Even if “Source Code” casts him in an action/sci-fi variation on “Groundhog’s Day,” Jake Gyllenhaal isn’t fantasizing about any personal life do-overs. He rather use a time-rewind to do good for others.

“I’ve lived a blessed life,” says the actor, who plays a character who must continually re-explore eight minutes someone else’s life in order to avert a major catastrophe. “I think with regret, regardless of what it might be, if you listen to it is the best teacher, in the way that it has allowed me to live more presently.”

“But in the wake of something like what is going on in Japan, even around the world,” Gyllenhaal continues, “I can’t think about something that I would want to go back and re-live in my life, because my life has so far been pretty extraordinary. I would want there to be something like this computer program in the movie: Imagine if you had the ability to go back into a nuclear scientist’s body in Japan, or eight minutes before something happened – you could warn thousands of people what was going on. That’s what I would use it for. It’s hard for me to think about something for myself in the situation that is going on right now.”

Gyllenhaal says shooting the structure-bending “Source Code,” directed by “Moon’s” Duncan Jones, was a treat despite his character’s return to the same eight-minute time sequence because each step forward in the story gave each sequence a fresh new set of action, drama – and a little comedy, to both illuminate the audience and build greater suspense.

“Because Ben Ripley had written such a tight script and because each Source Code had a specific theme, we named each Source Code [sequence] chapter by chapter,” the actor says. “So the first Source Code was like ‘Absolute Confusion’ and we could make it the more confusing, the better. The second one was very clear and so on and so forth with the different themes. And so knowing the second one was the same, Duncan would come up to me and say: “Make it weirder – treat everyone like they’re a computer game. Respond to them even stranger.” And because we had these clear set rules, we could than vary it…We were constantly thinking about variation and I think that’s what makes each time you go back so intriguing. By the second one you know you’re not entering or exiting the same way.”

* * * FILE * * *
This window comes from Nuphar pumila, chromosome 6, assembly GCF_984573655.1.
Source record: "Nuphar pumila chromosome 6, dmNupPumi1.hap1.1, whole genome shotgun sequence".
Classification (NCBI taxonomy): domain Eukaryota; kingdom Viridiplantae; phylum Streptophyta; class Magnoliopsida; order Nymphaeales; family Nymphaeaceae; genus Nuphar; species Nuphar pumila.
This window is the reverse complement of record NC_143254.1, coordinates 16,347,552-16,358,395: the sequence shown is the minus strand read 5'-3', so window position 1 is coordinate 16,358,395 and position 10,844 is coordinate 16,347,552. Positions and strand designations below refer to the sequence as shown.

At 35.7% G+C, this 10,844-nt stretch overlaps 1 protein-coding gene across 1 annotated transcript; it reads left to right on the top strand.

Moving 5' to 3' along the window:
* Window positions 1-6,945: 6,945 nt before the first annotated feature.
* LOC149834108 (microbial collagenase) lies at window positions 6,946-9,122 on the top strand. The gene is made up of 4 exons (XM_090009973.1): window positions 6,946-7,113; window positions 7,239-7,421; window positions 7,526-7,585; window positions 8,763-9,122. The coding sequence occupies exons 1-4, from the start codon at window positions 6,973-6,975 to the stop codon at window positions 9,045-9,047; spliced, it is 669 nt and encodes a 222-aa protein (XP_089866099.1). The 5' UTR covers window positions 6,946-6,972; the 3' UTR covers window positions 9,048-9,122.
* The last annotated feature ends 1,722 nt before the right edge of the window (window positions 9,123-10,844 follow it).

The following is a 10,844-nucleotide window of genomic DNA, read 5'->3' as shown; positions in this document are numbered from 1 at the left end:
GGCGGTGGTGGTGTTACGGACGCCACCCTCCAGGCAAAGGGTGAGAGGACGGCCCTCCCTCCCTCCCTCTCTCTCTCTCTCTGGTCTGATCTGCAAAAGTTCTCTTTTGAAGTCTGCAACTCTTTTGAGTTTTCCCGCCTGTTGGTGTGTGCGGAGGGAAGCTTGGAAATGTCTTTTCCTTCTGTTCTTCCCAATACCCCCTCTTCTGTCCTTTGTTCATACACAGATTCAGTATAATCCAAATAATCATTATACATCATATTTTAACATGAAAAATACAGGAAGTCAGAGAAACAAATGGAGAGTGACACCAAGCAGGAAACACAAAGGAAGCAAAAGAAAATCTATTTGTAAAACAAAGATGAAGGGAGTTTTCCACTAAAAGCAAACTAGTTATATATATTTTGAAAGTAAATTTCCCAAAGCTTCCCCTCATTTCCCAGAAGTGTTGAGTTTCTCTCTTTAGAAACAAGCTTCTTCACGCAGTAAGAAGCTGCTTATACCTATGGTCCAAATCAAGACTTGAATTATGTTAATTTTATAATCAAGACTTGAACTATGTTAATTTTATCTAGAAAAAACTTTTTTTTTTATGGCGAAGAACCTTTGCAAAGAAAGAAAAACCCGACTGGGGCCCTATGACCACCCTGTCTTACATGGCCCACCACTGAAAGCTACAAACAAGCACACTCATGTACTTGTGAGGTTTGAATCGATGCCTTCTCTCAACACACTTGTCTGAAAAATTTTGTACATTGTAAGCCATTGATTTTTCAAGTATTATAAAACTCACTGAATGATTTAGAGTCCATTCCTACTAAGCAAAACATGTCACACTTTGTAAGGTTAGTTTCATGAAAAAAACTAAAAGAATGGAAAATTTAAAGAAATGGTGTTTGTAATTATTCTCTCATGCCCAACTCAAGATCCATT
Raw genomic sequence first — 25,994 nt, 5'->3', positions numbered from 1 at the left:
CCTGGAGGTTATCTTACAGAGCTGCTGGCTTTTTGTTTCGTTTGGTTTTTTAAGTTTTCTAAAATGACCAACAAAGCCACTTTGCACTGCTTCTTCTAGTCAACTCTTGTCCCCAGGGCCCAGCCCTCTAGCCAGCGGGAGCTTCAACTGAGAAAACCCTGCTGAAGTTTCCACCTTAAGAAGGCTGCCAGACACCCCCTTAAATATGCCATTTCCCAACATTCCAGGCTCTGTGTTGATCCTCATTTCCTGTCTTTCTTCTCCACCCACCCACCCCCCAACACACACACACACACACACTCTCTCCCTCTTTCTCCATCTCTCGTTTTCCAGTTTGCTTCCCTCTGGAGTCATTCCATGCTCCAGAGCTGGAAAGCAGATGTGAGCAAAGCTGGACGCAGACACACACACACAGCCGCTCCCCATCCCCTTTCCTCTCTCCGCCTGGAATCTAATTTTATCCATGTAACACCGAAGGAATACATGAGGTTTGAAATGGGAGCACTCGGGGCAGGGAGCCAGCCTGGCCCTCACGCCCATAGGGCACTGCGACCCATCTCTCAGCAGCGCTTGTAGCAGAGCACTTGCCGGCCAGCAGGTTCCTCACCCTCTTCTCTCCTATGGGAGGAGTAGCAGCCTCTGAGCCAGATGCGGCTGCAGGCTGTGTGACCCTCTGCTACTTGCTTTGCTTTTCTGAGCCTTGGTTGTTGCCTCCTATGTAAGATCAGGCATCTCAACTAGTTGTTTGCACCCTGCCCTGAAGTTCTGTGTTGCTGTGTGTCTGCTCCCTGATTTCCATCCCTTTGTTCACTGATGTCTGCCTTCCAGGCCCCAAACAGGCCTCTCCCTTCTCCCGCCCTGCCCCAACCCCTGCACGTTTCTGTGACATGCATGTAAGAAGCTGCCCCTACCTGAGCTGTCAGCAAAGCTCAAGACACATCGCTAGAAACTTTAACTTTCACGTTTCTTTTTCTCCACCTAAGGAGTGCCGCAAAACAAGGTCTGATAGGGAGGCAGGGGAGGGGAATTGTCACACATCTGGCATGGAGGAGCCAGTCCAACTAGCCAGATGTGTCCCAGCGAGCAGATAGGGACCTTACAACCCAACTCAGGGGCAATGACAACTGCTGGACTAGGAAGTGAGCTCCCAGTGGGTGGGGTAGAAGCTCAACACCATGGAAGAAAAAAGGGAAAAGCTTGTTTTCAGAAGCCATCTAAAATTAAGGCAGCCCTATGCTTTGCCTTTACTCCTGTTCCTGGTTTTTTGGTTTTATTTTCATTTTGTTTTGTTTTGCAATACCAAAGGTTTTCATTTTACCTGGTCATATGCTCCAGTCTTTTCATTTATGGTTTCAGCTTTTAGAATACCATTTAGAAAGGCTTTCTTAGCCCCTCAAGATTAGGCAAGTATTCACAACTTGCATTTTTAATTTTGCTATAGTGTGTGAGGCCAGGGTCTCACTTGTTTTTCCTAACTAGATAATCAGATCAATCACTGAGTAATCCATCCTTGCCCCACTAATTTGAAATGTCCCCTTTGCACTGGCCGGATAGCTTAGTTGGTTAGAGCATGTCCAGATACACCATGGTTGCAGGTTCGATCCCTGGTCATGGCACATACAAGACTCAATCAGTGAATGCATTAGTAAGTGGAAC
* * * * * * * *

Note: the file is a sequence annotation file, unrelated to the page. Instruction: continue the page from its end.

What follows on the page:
Gyllenhaal admits once he had his brain fully wrapped around the story’s tricky twists, he does wish he could’ve gone back to earlier takes to add extra, subtle little hints of what’s ahead for sharp-eyed repeat viewers of the film to spot. “With every clue you put in, you know someone could come back and watch it again and go: “A-ha!” And I had those “A-ha!” moments, while we were in the third Source Code about the first Source Code. It’s constant process of exploration.”